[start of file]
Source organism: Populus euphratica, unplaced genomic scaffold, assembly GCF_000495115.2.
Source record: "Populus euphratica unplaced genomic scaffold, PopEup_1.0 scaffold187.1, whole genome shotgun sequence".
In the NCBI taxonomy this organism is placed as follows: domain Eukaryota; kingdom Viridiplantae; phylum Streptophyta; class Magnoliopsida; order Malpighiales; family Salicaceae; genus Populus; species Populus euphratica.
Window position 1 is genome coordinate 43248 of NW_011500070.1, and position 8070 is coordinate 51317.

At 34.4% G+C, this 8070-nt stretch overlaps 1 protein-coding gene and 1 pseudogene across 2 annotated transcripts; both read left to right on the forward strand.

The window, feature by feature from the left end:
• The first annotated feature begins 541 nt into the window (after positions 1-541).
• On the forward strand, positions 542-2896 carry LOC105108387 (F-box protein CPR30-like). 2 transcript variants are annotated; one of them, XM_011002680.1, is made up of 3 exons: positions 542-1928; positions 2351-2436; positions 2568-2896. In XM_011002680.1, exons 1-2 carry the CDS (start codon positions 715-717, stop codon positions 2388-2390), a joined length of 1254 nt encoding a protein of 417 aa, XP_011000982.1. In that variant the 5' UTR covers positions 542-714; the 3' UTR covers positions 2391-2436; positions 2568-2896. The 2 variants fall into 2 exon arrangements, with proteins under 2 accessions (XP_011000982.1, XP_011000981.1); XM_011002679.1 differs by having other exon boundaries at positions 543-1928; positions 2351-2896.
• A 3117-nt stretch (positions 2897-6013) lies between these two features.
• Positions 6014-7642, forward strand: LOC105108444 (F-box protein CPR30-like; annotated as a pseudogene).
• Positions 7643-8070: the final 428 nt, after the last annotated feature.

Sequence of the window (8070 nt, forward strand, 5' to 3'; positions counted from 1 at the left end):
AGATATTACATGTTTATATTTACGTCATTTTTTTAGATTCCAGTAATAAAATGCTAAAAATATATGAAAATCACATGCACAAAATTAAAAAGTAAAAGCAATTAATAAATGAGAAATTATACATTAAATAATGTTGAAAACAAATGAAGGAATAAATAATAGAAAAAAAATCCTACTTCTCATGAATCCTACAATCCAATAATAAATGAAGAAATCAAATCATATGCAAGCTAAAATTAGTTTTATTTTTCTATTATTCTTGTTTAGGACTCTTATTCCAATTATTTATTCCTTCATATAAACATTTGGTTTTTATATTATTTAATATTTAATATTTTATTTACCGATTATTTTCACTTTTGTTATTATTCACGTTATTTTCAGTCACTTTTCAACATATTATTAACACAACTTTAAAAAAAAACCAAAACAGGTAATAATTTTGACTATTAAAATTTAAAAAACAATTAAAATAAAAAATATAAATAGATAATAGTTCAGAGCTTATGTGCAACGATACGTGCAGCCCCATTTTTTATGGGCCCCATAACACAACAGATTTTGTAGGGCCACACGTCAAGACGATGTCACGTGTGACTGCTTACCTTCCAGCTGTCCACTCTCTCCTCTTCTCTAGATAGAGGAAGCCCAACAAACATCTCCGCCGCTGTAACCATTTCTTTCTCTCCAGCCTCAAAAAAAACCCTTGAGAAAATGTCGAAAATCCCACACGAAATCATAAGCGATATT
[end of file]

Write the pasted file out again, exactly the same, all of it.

Source organism: Populus euphratica, unplaced genomic scaffold, assembly GCF_000495115.2.
Source record: "Populus euphratica unplaced genomic scaffold, PopEup_1.0 scaffold187.1, whole genome shotgun sequence".
In the NCBI taxonomy this organism is placed as follows: domain Eukaryota; kingdom Viridiplantae; phylum Streptophyta; class Magnoliopsida; order Malpighiales; family Salicaceae; genus Populus; species Populus euphratica.
Window position 1 is genome coordinate 43248 of NW_011500070.1, and position 8070 is coordinate 51317.

At 34.4% G+C, this 8070-nt stretch overlaps 1 protein-coding gene and 1 pseudogene across 2 annotated transcripts; both read left to right on the forward strand.

The window, feature by feature from the left end:
• The first annotated feature begins 541 nt into the window (after positions 1-541).
• On the forward strand, positions 542-2896 carry LOC105108387 (F-box protein CPR30-like). 2 transcript variants are annotated; one of them, XM_011002680.1, is made up of 3 exons: positions 542-1928; positions 2351-2436; positions 2568-2896. In XM_011002680.1, exons 1-2 carry the CDS (start codon positions 715-717, stop codon positions 2388-2390), a joined length of 1254 nt encoding a protein of 417 aa, XP_011000982.1. In that variant the 5' UTR covers positions 542-714; the 3' UTR covers positions 2391-2436; positions 2568-2896. The 2 variants fall into 2 exon arrangements, with proteins under 2 accessions (XP_011000982.1, XP_011000981.1); XM_011002679.1 differs by having other exon boundaries at positions 543-1928; positions 2351-2896.
• A 3117-nt stretch (positions 2897-6013) lies between these two features.
• Positions 6014-7642, forward strand: LOC105108444 (F-box protein CPR30-like; annotated as a pseudogene).
• Positions 7643-8070: the final 428 nt, after the last annotated feature.

Sequence of the window (8070 nt, forward strand, 5' to 3'; positions counted from 1 at the left end):
AGATATTACATGTTTATATTTACGTCATTTTTTTAGATTCCAGTAATAAAATGCTAAAAATATATGAAAATCACATGCACAAAATTAAAAAGTAAAAGCAATTAATAAATGAGAAATTATACATTAAATAATGTTGAAAACAAATGAAGGAATAAATAATAGAAAAAAAATCCTACTTCTCATGAATCCTACAATCCAATAATAAATGAAGAAATCAAATCATATGCAAGCTAAAATTAGTTTTATTTTTCTATTATTCTTGTTTAGGACTCTTATTCCAATTATTTATTCCTTCATATAAACATTTGGTTTTTATATTATTTAATATTTAATATTTTATTTACCGATTATTTTCACTTTTGTTATTATTCACGTTATTTTCAGTCACTTTTCAACATATTATTAACACAACTTTAAAAAAAAACCAAAACAGGTAATAATTTTGACTATTAAAATTTAAAAAACAATTAAAATAAAAAATATAAATAGATAATAGTTCAGAGCTTATGTGCAACGATACGTGCAGCCCCATTTTTTATGGGCCCCATAACACAACAGATTTTGTAGGGCCACACGTCAAGACGATGTCACGTGTGACTGCTTACCTTCCAGCTGTCCACTCTCTCCTCTTCTCTAGATAGAGGAAGCCCAACAAACATCTCCGCCGCTGTAACCATTTCTTTCTCTCCAGCCTCAAAAAAAACCCTTGAGAAAATGTCGAAAATCCCACACGAAATCATAAGCGATATT